Weibo doesn't have problems growing.
Sina Weibo started as China’s Twitter clone in 2009. Like other internet services in China, it filled the vacuum left by foreign offerings being driven out by government censorship. There’s basically no rivalry between the counterparts. They tap user bases that have zero overlap. The red-eyed creature of Sina Weibo’s logo is for China only, and the blue bird of Twitter is for the rest of the world.
While Twitter is going through some rough times, Weibo, which went public in the U.S. in 2014, is thriving. In fact, Weibo is on track to surpass its U.S. counterpart in one of the key metrics for social media platforms: monthly active users.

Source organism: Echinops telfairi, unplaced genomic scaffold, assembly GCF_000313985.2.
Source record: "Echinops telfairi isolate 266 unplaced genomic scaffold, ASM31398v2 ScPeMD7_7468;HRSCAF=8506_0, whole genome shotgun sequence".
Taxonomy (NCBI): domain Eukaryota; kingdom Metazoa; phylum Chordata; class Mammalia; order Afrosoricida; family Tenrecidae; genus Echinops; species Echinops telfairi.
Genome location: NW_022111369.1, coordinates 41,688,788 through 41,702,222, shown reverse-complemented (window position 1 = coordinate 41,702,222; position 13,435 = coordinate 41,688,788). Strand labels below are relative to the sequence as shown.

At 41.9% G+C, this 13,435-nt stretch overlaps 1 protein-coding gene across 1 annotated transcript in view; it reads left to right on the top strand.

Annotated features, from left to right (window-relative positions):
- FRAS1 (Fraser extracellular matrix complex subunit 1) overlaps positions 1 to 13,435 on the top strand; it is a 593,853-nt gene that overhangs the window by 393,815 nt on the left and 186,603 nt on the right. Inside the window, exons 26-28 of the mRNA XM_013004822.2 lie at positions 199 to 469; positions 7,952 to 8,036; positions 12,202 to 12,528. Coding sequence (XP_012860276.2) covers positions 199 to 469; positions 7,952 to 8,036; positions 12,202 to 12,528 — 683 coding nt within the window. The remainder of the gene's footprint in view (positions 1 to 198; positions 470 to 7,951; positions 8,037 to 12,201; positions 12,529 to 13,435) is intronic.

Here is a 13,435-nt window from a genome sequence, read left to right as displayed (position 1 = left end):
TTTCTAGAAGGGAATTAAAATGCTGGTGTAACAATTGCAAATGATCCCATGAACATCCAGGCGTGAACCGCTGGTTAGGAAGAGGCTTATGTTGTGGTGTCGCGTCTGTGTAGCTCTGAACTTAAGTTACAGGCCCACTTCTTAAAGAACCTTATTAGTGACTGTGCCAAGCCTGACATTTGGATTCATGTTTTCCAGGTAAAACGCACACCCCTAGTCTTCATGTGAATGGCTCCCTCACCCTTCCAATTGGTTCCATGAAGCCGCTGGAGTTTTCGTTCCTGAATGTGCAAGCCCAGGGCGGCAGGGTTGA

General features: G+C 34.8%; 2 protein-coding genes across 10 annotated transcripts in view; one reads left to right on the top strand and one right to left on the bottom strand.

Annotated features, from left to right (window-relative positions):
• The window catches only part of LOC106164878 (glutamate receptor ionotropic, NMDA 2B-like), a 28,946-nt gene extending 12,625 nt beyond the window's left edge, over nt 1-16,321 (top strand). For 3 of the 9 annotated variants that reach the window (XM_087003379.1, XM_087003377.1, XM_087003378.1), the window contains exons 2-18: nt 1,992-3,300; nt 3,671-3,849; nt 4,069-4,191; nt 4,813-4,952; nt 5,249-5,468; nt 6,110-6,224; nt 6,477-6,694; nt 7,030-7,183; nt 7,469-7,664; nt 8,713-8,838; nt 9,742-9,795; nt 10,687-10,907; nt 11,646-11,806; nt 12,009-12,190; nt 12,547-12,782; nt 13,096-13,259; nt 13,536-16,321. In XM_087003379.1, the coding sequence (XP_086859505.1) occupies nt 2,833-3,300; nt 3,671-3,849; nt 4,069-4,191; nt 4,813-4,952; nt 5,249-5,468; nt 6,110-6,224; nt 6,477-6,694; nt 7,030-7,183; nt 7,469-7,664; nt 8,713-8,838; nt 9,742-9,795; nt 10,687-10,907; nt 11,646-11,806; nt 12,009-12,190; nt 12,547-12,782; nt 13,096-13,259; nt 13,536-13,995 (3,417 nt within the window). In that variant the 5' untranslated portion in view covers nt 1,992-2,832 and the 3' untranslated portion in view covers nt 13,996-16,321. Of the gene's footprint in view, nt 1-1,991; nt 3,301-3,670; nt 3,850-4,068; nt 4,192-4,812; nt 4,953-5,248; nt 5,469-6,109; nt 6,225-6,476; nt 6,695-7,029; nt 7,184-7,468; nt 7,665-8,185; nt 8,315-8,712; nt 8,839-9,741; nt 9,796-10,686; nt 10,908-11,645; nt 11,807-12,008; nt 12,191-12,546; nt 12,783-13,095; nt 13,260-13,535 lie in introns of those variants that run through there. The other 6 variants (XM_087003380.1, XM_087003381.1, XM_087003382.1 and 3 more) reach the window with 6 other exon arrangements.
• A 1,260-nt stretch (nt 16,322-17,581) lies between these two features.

Weibo revealed last week in its latest financial report that it now has 313 million users active each month, versus 319 million on Twitter. Weibo’s year-on-year user growth rate has stayed above 30 percent since 2014, while Twitter’s has flattened in the past year. It’s almost certain Weibo will have the larger subscriber base when the companies next report their quarterly earnings.
Strong ad sales were a major growth driver in the fourth quarter, said Weibo CEO Wang Gaofei in a statement, noting his company is benefiting as advertisers shift their budgets toward mobile, social and video terminals.
Another reason Weibo is about to pass Twitter: Its product has evolved more. Once a Twitter copycat, Weibo is now more like all-in-one platform, a combination of Twitter, Instagram and YouTube. In one of its latest moves, it’s also entered China’s booming live-streaming industry.